Updates and Plans for January

administrative, autoethnography, critical making, dissertation, reflective games, research

First post of 2018! First, some updates, then, some research work.

Here’s what’s going on with me and my work currently:

— I have applied for a legal name change. Update your contact lists — you should now have me as Jess Rowan Marcotte!

— My partner and I are likely moving in the next few months.

— Got a number of papers and conference proposals in.

— I will continue to work as part of the Reflective Games research group this spring. So far, I’m continuing to focus on larps and theatre. Right now, I’m thinking through and researching the “language” and “mechanics” of short-handing information in nanolarps. More writing on this to come soon, I think!

— I’ve submitted my dissertation proposal along with a two and half year timeline for completing my thesis-related creative work, autoethnographic study, archival practices, and the dissertation detailing all of this. This work will begin in earnest on February 1st, pending my updated ethics certificate and hopefully receiving a passing grade for the proposal.

— I am spending January tying up a few loose ends, setting up a museum exhibit that I helped to curate at THEMUSEUM in Kitchener-Waterloo called INTERPLAY: Thinking Through Games (see the exhibit description here: https://themuseum.ca/exhibitions/current-exhibitions/digital-dynamics-2018/interplay/), and running and participating in Global Game Jam 2018 at the TAG location.

— I have been reading more on autoethnography, which continues to prove itself to be a method with deep ties to intersectionality and feminism. My latest readings (& re-readings) have been Autoethnography: Understanding Qualitative Research by Tony E. Adams, Stacy Holman Jones, and Carolyn Ellis (Oxford UP 2015), Critical Autoethnography: Intersecting Cultural Identities in Everyday Life edited by Robin M. Boylorn & Mark P. Orbe (Routledge 2016 — first published by Left Coast Press 2014), and Heewon Chang’s Autoethnography as Method (Routledge 2016 — first published by Left Coast Press 2008).

Heewon Chang’s work has been the most useful from a practical “how do I get started” standpoint, and, with that in mind, I’ve adapted some of the exercises from Autoethnography as Method as I begin collecting what Chang calls “personal memory data.” My goal for January is to try and get as much of the preliminary investigation into personal memory data as possible finished. So, this blog is going to be a mix of personal memory data posts and Reflective Games research for a while.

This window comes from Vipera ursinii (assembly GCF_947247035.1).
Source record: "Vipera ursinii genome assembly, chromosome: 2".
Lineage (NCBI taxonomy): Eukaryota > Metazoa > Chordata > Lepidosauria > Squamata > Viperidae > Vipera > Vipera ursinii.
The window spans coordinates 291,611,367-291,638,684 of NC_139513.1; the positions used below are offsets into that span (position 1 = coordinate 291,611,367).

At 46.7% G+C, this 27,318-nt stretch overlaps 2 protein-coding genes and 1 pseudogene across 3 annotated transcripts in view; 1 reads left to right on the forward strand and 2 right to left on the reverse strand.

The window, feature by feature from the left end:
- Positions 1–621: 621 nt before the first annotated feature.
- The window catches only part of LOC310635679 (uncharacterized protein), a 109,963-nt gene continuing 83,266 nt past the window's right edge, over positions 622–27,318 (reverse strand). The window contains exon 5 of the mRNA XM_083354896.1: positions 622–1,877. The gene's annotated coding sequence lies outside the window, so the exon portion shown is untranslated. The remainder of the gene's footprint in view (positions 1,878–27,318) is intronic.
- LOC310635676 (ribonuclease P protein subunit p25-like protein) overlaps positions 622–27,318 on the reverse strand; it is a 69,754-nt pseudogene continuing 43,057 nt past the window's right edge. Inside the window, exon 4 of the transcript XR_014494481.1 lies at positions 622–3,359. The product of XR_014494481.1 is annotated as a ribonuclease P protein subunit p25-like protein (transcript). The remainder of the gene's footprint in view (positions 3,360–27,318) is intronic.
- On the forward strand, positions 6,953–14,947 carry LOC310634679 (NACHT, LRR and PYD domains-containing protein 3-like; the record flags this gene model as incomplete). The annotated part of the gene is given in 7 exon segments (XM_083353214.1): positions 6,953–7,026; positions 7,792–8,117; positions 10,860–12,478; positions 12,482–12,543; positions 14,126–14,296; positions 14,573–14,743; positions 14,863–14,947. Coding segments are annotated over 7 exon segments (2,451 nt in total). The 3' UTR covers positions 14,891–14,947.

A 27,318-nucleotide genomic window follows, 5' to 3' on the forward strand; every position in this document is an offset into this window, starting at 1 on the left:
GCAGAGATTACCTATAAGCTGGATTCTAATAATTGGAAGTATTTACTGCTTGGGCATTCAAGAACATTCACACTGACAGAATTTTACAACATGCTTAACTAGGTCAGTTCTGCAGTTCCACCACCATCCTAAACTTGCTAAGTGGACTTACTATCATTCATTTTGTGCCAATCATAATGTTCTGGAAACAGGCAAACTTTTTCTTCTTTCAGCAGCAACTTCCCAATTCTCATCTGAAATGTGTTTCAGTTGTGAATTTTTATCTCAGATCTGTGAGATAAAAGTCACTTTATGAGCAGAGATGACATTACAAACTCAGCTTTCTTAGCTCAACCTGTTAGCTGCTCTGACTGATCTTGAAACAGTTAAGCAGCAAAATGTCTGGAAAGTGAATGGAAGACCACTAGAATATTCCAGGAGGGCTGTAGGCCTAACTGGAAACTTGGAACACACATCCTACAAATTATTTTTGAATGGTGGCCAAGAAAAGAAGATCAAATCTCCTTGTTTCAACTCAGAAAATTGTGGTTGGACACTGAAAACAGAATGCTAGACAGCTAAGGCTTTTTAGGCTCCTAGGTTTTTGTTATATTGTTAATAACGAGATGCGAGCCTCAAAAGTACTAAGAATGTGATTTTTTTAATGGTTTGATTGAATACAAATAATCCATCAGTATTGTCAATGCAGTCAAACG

One of the differences between much of the autoethnographical work I have been reading and what I am undertaking in my dissertation is that my focus is primarily on my identity as a creator and game designer. What I mean to say is that the group that I am studying are game designers, not members of a marginalized group or who necessarily share a particular identity beyond the fact that they are designers and academics working in the field of games and game studies — and those identities are far from unified wholes. That’s not necessarily totally different from what other autoethnographers are doing, but there are some key differences in the kind of subject matter I’ll be addressing. I wasn’t “born” as a part of this group in the way that I was born into other identities. My own positionality and intersections (and those of others) will of course be a part of this research, but nevertheless, many of the exercises suggested have to be adapted.

The exercise that I’ve decided to start off my personal memory data collection process with is from Chapter 5 of Autoethnography as Method — it’s Exercise 5.6: “List five artifacts, in order of importance, that represent your culture and briefly describe what each artifact represents. Select one and expound on the cultural meaning of this article in your life.”

Using this exercise as a starting prompt, I’ve decided to do multiple lists of artefacts with a focus on my identities as a player and as a designer. I’m planning to write a little bit about each artefact, and I’ve decided that I’ll place them first in a chronological order, and then later try to rank them by order of importance. I’m also going to write as much as comes out, drawing connections and pointing out gaps for future exploration or thoughts that are in tension as I go. This part of the process will be of course be in danger of being in large part revisionist, but knowing what I think is important in this moment and having some thoughts about why I think that’s the case should still be helpful. So, look out for a series of artefact lists related to play, digital play, and game design coming your way in the next little while.

Thanks for reading! Here comes a lot of dissertation work!